Thursday, October 10, 2013

What I'm Reading Wednesday, #1 (Thursday just doesn't have that alliteration...)

So I've been thinking about this What I'm Reading Wednesday thing Liz keeps doing, and, knowing that I wouldn't actually write anything unless I committed myself by telling her yesterday, guess what I did? So I'm cutting my usual lunchtime tv break short and actually exercising my brain a bit...

1. Dear and Glorious Physician by Taylor Caldwell

My mom has been mentioning this book and how much she enjoyed reading for about as long as I can remember, so it's continually been on the back burner throughout my life--much like how, when I first watched Monty Python and the Holy Grail, I felt like the Black Knight was a beloved but deceased family member, based on how many times Dad had told hist story.

Apart from her completely inspecific high praise, however, I had absolutely no idea what to expect from this book. I was hooked by about page 15 (of 600), and could hardly put it down from that point forward! (Warning: minute spoilers ahead)

Beginning in Lucanus' childhood, Caldwell weaves a thoroughly-researched (even if fictional), compelling biography. Her characters remind you that, while God revealed himself fully to the Jews, there were always Gentiles aware of his existence; you also see the way that one man could impact the world, even without television or internet. Cultural prejudices are shown in what seems to me to be a realistic manner... and the familiar gospel stories are woven into the text and the lives of its characters so well!

Apart from one obvious misinterpretation that belies her Protestant theology (but what else should one expect re: the Eucharist?), and the silly insistence upon describing both Jesus and Mary as golden-haired and pale-skinned, I recommend this book very whole-heartedly. I can barely imagine how I managed to live so long and never have anyone else trying to sell me on reading it!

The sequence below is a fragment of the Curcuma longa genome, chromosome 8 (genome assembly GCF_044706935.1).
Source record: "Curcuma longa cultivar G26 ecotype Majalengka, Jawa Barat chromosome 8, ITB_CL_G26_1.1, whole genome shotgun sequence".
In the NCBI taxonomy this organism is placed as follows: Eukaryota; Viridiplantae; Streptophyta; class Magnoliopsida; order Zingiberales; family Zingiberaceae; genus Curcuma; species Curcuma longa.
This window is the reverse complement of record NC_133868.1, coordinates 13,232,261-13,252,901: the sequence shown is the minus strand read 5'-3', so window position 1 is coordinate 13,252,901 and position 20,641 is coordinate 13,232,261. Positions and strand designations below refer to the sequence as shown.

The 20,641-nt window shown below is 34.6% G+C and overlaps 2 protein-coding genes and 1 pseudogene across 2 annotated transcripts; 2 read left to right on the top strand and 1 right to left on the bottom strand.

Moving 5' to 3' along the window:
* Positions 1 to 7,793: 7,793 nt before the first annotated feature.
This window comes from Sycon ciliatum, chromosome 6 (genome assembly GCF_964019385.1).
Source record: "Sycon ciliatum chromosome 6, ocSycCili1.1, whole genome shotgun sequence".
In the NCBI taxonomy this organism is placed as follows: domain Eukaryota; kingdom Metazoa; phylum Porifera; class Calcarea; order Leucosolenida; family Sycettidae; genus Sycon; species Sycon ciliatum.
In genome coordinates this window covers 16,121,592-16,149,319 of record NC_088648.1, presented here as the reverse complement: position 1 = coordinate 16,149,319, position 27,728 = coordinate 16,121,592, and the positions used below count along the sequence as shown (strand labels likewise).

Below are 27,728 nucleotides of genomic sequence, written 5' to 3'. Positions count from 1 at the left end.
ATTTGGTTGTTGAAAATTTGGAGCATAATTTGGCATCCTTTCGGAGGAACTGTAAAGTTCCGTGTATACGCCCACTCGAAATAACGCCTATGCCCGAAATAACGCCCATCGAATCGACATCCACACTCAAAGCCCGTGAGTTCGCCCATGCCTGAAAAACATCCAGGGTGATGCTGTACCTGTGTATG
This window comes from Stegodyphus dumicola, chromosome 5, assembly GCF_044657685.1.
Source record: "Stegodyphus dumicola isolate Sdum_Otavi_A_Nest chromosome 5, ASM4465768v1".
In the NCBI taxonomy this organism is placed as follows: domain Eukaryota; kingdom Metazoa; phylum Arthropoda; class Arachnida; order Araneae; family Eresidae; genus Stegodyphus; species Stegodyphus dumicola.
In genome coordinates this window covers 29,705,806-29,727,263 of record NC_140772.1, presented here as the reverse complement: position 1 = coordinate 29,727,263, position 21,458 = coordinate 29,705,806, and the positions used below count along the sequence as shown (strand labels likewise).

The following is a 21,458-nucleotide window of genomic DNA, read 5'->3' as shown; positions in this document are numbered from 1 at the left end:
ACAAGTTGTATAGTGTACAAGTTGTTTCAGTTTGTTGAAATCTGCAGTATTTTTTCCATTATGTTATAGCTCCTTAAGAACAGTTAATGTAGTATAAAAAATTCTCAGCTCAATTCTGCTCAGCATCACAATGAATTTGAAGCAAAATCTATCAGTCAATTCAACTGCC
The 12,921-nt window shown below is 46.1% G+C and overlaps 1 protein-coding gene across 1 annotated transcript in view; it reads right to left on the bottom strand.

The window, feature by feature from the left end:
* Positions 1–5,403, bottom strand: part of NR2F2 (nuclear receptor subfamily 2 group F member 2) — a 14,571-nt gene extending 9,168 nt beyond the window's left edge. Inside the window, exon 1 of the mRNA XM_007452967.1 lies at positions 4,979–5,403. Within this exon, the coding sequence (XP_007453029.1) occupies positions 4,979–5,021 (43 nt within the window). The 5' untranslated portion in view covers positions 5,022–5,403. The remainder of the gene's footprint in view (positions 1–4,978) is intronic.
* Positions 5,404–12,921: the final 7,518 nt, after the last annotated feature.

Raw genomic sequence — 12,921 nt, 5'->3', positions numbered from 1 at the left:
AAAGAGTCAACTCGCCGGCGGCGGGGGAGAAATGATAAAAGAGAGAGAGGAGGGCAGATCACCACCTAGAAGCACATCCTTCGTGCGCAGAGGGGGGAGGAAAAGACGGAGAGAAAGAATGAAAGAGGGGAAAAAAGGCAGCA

NB: Probably not for younger than teenagers, based on just a scene or two. Important ones, though.

TL;DR: If you're over 16 and a Catholic, how on earth have you managed not to read this book yet!?!? Do it. Seriously.

2. The Wonderful Wizard of Oz by L. Frank Baum, read by Anne Hathaway

As an American born in the late 20th century, of course I know the film version of the Wizard of Oz quite well. So when this came in Audible's "Daily Deal," I decided to give it a go, having been quite pleased with previous titles in their A-List Collection, and being curious about what the film adapted from the original text.

This was no exception! Hathaway's narrator voice did make me feel like I was participating in Storytime with the Queen of Genovia—which was definitely not a negative feature!—and the sheer range of accents, lisps, and other vocal tricks she used to differentiate the many characters was quite effective and impressive. I always knew who was speaking before they were identified, even the bit parts.

TL;DR: Great story, superbly narrated, and fun to revisit!

3. Smoke and Mirrors: Short Fictions and Illusions by Neil Gaiman

Upon the high recommendation of some friends whose artistic taste I quite respect, I started to read some Neil Gaiman novels—mostly via Audible, where he narrates his own stories. He's excellent at blurring the line between fantasy and reality, and also remarkably good at creepy. His bad guys, for instance, aren't just evil—they actually make your skin crawl with their, well, creepiness. Clearly my own articulation skills pale in comparison. :)

Anyway, my parents, with unexpected coordination, combined their powers and got me this book of his short stories, and they've been just fascinating! I've been reading just one nearly every day, which gives me plenty of time to digest each one. Because he doesn't have the taboos my moral code gives me re: sex, it's a lot more prevalent (and sometimes more depraved) than what I would otherwise expose myself to—which turns out to be quite okay in small doses, and thought-provoking.

TL;DR: Fascinating, slightly outside my comfort zone, enjoyable, completely unique. I'm a fan.

So, uhh... I guess there are more of these on Jessica's blog? Whoo!

1 comment:

  1. If you're over 16 and a Catholic, how on earth have you managed not to learn how to ride a bike yet!?!? Do it. Seriously.


Related Posts Plugin for WordPress, Blogger...